Plant Pathology Department


Date of this Version



Canadian Journal of Microbiology 54 (October 2008), pp. 876–886.



U.S. Government Work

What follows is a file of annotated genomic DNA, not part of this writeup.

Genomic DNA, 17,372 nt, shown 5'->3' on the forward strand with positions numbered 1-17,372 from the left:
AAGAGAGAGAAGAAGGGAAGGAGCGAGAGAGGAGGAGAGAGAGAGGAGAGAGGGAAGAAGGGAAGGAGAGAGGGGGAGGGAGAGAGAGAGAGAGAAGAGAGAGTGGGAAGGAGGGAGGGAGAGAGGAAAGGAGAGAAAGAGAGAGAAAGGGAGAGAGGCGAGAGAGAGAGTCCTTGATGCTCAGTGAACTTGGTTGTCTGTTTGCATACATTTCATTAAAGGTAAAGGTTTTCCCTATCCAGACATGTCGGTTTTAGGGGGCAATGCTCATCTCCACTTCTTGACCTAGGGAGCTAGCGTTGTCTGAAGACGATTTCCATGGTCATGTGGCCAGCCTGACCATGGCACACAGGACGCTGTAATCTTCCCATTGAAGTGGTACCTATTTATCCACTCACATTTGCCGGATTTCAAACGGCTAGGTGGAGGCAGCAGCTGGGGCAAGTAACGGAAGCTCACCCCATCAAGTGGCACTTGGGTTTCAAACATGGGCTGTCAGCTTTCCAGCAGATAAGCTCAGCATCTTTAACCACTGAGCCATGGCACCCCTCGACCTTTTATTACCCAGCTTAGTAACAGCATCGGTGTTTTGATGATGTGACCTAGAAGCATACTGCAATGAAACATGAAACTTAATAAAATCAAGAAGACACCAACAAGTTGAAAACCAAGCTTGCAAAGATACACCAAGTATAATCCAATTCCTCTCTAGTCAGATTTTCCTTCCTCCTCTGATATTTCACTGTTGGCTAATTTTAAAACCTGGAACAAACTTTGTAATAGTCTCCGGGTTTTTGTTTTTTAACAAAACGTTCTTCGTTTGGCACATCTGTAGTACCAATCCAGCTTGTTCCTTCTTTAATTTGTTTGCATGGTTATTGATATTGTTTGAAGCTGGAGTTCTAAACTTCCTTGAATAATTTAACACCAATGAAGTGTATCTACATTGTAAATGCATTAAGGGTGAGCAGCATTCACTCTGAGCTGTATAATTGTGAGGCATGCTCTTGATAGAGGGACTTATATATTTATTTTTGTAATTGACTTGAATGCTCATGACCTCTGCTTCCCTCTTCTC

A 3-year field study was conducted with field corn from 2005 to 2007 to test the hypothesis that microbial inoculants that increase plant growth and yield can enhance nutrient uptake, and thereby remove more nutrients—especially N, P, and K—from the field as part of an integrated nutrient management system. The field trial evaluated microbial inoculants, which include a commercially available plant growth-promoting rhizobacteria (PGPR), arbuscular mycorrhiza fungi (AMF), and their combination across 2 tillage systems (no-till and conventional till) and 2 fertilization regimes (poultry litter and ammonium nitrate). Data were collected on plant height, yield (dry mass of ears and silage), and nutrient content of corn grain and silage. In addition, nutrient content of soil was determined, and bioavailability of soil nutrient was measured with plant root simulator probes. Results showed that inoculants promoted plant growth and yield. For example, grain yields (kg·ha–1) in 2007 for inoculants were 7717 for AMF, 7260 for PGPR+AMF, 7313 for PGPR, 5725 for the control group, and for fertilizer were 7470 for poultry litter and 6537 for NH4NO3. Nitrogen content per gram of grain tissues was significantly enhanced in 2006 by inoculant, fertilizer, and their interactions. Significantly higher amounts of N, P, and K were removed from the plots with inoculants, based on total nutrient content of grain per plot. These results supported the overall hypothesis and indicate that application of inoculants can lead to reduction in the buildup of N, P, and K in agricultural soils. Further studies should be conducted to combine microbial inoculants with reduced rates of fertilizer.